After studying at Harvard, wealthy art collector and writer Edward (‘Ned’) Warren (1860-1928) studied at New College from 1883 where he met his lifetime partner John Marshall. His writing, including A Defence of Uranian Love (1928-1930), proposed an idealised, classical view of male homoeroticism as that between an older and younger man; rare copies of all three volumes are housed at the Bodleian. His greatest legacy to gay life and culture, however, was his acquisition of a Roman silver drinking vessel depicting male-male lovemaking. The Warren Cup, as it is now known, can be seen in the British Museum (a copy is housed at the Ashmolean). The British Museum’s guide The Warren Cup (2006) by Dyfri Williams contains a biography of Warren and is recommended. A fuller description of Warren’s time at Oxford, including a reproduction of an autobiographical account, can be found in Edward Perry Warren: The Biography of a Connoisseur (1941) by Osbert Burdett and E. H. Goddard.
One of the most prominent literary critics of the twentieth century, Francis Otto Matthiessen (1902-1950), studied English at New as a Rhodes scholar, receiving a B.Litt. in 1925. Matthiessen was integral in establishing gay and lesbian writers such as Walt Whitman and Sarah Orne Jewett in the American literary canon. While sailing for Oxford, Matthiessen met the painter Russell Cheney (1881-1945). They remained lovers until Cheney’s death in 1945. Distraught, Matthiessen committed suicide five years later.
New College was the setting of some of Virginia Woolf’s occasional visits to Oxford where she stayed with Herbert Fisher, Woolf’s cousin and eventually Warden of New College, and his wife. Woolf enjoyed little about these visits. After one such visit on 30 Nov 1933 (staying the night in the Warden’s Lodgings), she wrote in a letter ‘150 boys with some literary tendency (concealed) shook my hand at New College each led like a victim to the altar, by my old bald white priestly cousin Herbert Fisher. We stood in a long gallery, and so it went on till midnight, and I ran out of small talk, and could only think of bargain sales in Selfridges basement to talk about. . . . why is human society organised on lines which inflict acute agony on the giver and receiver?’ She continued: ‘But there was a certain monastic dignity about the cloisters in moonlight (not that I like colleges) and the young are cool faced and pinked lipped, if only I could have lain on cushions and shied roses at them—instead of standing in a draught handing penny buns. No I dont like institutes where dressing bells ring for dining, and praying bells ring for prayers, and all hours have their duties, which one pretends to observe, but with a lie in ones heart—so that even my kind old cousin, who once loved cricket, I think, is now as hollow as a corn husk.’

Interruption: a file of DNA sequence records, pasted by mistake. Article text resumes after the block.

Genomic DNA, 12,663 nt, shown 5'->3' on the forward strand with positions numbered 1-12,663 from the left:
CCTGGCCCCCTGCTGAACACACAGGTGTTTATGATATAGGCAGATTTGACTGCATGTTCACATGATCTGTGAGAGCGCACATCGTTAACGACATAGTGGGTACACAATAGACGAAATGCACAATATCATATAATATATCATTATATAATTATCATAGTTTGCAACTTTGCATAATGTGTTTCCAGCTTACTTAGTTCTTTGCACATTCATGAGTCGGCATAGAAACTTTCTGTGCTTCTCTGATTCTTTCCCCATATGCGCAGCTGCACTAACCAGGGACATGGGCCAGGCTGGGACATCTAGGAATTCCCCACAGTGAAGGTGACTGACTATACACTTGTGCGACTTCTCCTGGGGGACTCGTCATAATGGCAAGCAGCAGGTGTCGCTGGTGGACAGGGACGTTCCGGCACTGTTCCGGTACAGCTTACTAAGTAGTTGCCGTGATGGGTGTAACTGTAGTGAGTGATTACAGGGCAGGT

Edward Douglas-Scott-Montagu, 3rd Baron Montagu of Beaulieu, (b. 1926) attended New College. Along with Peter Wildeblood and Michael Pitt-Rivers, Montagu was caught up in one of the most significant sexuality-related trials of the 20th century. Unlike the other defendants, Montagu protested his innocence.
Neil MacGregor (b. 1946) read Modern Languages at New College. MacGregor was the Director of London’s National Gallery from 1987 to 2002 and then became Director of the British Museum, a post he still holds. Under his auspices the British Museum has become Britain’s biggest attraction, beating off Blackpool Pleasure Beach.
Labour politician Gordon Marsden MP (b. 1953) got a First in Modern History at New College. Before entering Parliament he had been a tutor for the Open University as well as a public affairs adviser to English Heritage. For twelve years he was editor of History Today and New Socialist magazine. Marsden has been Member of Parliament for Blackpool South since 1997. He serves on the House of Commons Innovation, Universities, Science and Skills Committee. In 2003 he was made a Visiting Parliamentary Fellow of St Antony’s College, Oxford.
Image: New College, LGBT History Month 2012 (photograph: Ross Brooks)